Jesus replied, “The hour has come for the Son of Man to be glorified. Very truly I tell you, unless a kernel of wheat falls to the ground and dies, it remains only a single seed. But if it dies, it produces many seeds.  Anyone who loves their life will lose it, while anyone who hates their life in this world will keep it for eternal life.  Whoever serves me must follow me; and where I am, my servant also will be. My Father will honor the one who serves me.”  John 12:23-26

Today, get alone with God, the author of life itself. Contemplate the theme in the last chapter of Jonah about the death to life process in nature. We see it in seeds, plants, insects, animals, and fish. The giving of one life brings new life to another.

Jonah could have died bringing God’s word to a barbaric people, but he didn’t. He wanted to die because the Ninevites received God’s compassion. Jonah could have spent the rest of his life teaching and worshipping in the city of new God followers, but he didn’t. He went out of the city to watch it be destroyed, but it was spared. He wasn’t willing to give himself to their new life; instead he sulked. He was so disappointed and angry at the compassion God showed to his enemies he wanted to die. He was so mad when his shade plant withered he wanted to die. He wanted his life to end not once but twice!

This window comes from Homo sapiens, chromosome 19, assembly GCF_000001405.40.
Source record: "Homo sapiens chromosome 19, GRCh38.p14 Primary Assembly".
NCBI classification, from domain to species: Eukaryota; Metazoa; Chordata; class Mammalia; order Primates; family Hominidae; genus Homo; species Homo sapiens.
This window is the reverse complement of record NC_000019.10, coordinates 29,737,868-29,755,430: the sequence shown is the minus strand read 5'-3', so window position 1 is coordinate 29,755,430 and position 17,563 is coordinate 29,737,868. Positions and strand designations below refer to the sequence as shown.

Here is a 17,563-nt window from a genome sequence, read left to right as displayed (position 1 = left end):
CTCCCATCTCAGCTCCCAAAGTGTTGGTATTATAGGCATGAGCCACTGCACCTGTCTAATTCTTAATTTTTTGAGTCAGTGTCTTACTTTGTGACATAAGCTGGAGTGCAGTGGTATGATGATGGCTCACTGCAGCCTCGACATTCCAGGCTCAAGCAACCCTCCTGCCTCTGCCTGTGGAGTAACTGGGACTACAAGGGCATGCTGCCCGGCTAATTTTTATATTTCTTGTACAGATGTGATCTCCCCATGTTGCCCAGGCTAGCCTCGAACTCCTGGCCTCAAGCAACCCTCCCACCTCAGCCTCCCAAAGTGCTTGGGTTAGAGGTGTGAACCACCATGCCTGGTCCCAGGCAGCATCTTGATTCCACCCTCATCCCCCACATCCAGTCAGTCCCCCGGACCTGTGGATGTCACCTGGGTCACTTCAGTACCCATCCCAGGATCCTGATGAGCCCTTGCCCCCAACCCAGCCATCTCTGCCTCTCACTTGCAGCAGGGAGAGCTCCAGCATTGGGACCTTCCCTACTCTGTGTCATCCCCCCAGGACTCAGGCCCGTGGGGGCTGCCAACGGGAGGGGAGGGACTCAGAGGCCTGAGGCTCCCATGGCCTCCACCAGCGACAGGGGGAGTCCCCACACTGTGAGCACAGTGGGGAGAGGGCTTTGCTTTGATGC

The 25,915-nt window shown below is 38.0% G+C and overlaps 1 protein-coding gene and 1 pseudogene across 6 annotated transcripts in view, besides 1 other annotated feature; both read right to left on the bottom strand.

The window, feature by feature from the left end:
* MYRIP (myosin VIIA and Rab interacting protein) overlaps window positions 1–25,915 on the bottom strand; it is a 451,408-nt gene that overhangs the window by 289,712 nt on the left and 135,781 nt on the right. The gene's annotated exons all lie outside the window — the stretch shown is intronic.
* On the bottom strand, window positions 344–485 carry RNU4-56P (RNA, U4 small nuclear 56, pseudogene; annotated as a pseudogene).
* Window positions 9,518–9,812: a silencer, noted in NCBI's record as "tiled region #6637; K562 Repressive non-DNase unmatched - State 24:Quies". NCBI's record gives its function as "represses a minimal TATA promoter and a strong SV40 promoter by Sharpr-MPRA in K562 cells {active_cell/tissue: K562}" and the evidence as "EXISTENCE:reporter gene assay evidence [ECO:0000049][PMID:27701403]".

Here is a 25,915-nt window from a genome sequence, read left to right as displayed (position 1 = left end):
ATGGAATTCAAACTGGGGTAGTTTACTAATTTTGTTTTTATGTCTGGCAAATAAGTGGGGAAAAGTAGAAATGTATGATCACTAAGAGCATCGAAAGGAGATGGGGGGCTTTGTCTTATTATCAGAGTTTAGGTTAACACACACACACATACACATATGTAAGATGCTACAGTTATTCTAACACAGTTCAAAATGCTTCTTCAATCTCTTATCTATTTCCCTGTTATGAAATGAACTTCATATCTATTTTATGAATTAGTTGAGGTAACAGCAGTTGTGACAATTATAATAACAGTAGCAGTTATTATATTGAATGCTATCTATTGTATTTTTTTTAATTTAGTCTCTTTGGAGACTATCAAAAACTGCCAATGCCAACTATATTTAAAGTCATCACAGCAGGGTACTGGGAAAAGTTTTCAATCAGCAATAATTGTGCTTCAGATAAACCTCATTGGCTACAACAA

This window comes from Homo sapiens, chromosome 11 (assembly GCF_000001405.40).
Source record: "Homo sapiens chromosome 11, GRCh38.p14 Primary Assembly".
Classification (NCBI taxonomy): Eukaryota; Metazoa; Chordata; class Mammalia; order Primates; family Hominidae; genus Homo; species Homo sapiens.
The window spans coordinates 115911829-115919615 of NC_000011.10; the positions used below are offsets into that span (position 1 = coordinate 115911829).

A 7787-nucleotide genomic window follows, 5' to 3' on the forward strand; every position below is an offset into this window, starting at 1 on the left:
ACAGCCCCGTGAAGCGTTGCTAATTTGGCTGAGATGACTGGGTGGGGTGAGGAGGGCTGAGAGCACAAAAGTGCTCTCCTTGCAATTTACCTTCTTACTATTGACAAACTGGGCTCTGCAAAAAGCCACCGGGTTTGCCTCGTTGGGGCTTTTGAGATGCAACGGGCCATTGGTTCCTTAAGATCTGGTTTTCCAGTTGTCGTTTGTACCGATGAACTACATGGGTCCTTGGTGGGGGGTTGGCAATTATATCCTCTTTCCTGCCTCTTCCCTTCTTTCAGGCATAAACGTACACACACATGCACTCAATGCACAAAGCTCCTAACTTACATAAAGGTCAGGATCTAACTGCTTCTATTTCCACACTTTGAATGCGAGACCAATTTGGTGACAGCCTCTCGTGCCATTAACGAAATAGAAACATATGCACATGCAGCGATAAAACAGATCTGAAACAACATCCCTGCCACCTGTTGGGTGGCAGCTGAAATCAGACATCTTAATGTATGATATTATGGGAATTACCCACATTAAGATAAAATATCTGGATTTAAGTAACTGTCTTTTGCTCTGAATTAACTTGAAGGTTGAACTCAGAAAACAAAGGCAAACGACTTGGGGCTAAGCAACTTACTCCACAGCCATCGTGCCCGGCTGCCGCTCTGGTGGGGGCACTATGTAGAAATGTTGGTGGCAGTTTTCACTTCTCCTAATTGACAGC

It is ironic that Jonah cared more about the one plant giving him comfort than a whole city of lost people. It is even more ironic how easy it was for all the citizens of that huge lost pagan city to come to God than one prophet of Israel named Jonah to respond to God. Jonah ran, disobeyed, argued and pouted, yet God kept pursuing. Jonah continued to resist God in spite of the grace shown to him by God saving his life miraculously at sea, and providing the shade plant to comfort him. How does death to life transformation take place?

The most important dying that needed to happen in this story was Jonah dying to himself. The Apostle Paul said, I eagerly expect and hope that I will in no way be ashamed, but will have sufficient courage so that now as always Christ will be exalted in my body, whether by life or by death. For to me, to live is Christ and to die is gain.” Christ himself said, “For whoever wants to save their life will lose it, but whoever loses their life for me will save it” (Luke 9:24). God orchestrated these teachable moments in Jonah’s life. Has he been doing this in your life too? “For as Jonah was a sign to the Ninevites, so also will the Son of Man be to this generation” (Luke 11:30). Pray the dying to self Prayer of Saint Francis of Assisi in your solitude today:
Lord make me an instrument of your peace
Where there is hatred let me sow love
Where there is injury, pardon
Where there is doubt, faith
Where there is despair, hope
Where there is darkness, light
And where there is sadness, joy
O divine master grant that I may
not so much seek to be consoled as to console
to be understood as to understand
To be loved as to love
For it is in giving that we receive
it is in pardoning that we are pardoned
And it’s in dying that we are born to eternal life

By Donna Burns

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